More information is needed to determine specifically what infection you are dealing with since there are several different ransomware infections which append a random 4, 5, 6, 7, or 8 character extension
to the end of all affected filenames (i.e. CTB-Locker, Crypt0L0cker, Maktub Locker, Alma Locker, Princess Locker, Locked-In, Mischa, Goldeneye, Cerber v4x/v5x and some Xorist variants).
Are all the random extensions exactly the same or are they different? Did you find any ransom notes
and if so, what is the actual name of the note? These infections are created to alert victims that their data has been encrypted and demand a ransom payment. Check your documents folder (C:\ProgramData, C:\Documents and Settings\All Users\Application Data) for an image the malware typically uses for the background note or a randomly named .html, .txt, .png, .bmp, .url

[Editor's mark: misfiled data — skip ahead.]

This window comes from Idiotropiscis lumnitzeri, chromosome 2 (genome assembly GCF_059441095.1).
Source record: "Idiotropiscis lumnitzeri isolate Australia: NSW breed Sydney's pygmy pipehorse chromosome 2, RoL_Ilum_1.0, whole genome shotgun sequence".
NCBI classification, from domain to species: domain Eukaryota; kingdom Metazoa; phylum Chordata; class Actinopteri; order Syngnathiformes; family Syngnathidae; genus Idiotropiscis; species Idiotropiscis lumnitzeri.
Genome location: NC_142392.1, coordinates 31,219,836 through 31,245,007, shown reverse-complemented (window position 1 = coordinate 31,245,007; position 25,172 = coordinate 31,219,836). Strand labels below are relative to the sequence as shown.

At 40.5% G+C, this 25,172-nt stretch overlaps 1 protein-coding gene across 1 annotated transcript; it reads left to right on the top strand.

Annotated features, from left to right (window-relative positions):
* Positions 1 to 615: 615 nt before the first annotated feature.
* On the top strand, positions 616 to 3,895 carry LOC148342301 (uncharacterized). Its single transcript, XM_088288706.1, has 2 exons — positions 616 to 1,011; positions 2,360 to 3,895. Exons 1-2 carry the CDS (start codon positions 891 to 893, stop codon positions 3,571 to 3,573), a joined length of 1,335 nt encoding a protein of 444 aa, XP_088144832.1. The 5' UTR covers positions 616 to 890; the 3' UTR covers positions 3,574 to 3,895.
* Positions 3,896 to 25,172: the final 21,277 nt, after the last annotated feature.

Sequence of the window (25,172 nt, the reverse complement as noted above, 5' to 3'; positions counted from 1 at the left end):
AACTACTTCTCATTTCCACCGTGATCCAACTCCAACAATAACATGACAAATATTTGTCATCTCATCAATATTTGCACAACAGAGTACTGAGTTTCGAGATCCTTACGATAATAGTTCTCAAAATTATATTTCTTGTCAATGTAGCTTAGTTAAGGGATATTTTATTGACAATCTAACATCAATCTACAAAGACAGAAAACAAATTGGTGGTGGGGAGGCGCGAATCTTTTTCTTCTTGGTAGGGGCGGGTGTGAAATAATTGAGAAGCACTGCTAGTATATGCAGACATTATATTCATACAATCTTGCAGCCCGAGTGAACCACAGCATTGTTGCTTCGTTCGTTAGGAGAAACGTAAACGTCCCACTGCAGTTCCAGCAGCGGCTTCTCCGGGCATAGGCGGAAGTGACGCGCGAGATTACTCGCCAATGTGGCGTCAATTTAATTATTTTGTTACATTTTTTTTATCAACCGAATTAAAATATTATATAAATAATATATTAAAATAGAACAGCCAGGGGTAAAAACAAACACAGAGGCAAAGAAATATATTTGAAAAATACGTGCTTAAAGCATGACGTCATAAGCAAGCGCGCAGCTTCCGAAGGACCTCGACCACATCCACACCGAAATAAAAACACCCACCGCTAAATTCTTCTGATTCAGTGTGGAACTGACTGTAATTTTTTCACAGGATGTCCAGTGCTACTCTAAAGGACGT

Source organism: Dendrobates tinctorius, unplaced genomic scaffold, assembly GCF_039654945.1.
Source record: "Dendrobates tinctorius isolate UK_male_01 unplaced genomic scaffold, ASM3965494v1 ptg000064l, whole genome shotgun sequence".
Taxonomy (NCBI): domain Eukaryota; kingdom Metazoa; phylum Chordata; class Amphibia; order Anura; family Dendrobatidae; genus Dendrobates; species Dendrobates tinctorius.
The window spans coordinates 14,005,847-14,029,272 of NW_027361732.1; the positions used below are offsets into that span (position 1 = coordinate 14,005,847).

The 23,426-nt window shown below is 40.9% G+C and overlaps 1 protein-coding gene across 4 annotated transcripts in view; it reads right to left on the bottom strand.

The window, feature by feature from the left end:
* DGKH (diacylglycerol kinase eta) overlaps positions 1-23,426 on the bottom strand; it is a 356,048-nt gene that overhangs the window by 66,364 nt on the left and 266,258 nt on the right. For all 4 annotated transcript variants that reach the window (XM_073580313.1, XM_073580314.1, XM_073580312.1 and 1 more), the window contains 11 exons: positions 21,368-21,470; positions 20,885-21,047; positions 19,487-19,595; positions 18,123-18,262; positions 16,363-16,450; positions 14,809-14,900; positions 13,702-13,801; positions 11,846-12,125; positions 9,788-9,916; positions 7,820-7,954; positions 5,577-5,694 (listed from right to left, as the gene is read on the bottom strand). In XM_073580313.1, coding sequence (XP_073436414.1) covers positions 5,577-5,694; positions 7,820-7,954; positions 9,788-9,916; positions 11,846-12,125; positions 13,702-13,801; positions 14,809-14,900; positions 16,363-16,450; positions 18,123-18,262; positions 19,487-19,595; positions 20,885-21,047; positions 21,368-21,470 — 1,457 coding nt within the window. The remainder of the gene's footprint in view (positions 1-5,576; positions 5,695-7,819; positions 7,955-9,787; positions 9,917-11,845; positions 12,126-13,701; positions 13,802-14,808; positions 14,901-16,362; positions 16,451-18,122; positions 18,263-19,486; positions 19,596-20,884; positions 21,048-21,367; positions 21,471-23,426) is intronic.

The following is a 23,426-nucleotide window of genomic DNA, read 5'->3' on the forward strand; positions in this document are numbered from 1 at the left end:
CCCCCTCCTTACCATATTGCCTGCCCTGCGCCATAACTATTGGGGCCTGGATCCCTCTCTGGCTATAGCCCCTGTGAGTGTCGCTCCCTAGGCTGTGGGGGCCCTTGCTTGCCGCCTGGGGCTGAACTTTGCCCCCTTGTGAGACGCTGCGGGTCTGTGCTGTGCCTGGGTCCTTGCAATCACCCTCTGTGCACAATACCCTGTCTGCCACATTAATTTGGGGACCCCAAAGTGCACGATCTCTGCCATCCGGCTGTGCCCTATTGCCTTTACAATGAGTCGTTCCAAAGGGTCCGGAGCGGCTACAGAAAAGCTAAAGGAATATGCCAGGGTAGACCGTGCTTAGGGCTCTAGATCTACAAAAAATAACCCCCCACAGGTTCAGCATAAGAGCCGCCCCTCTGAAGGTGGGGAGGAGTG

file. Most ransomware will also drop a ransom note in every directory/affected folder where data has been encrypted.
The best way to identify the different ransomwares that use "random character extensions" is the ransom note (including it's name), the malware file itself or at least information related to the email address used by the cyber-criminals.
You can submit samples of encrypted files and ransom notes to ID Ransomware
for assistance with identification
. This is a service that helps identify what ransomware may have encrypted your files and then attempts to direct you to an appropriate support topic where you can seek further assistance. Uploading both
encrypted files and ransom notes together provides a more positive match and helps to avoid false detections.
According to Michael Gillespie (@demonslay335), the newest variant of Princess Locker uses notes named @_USE_TO_FIX_JJnY.txt and Tor: http://oat3viyjqoyqh3ck.onion/
Princess Locker appends a random 4-5
hexadecimal character extension.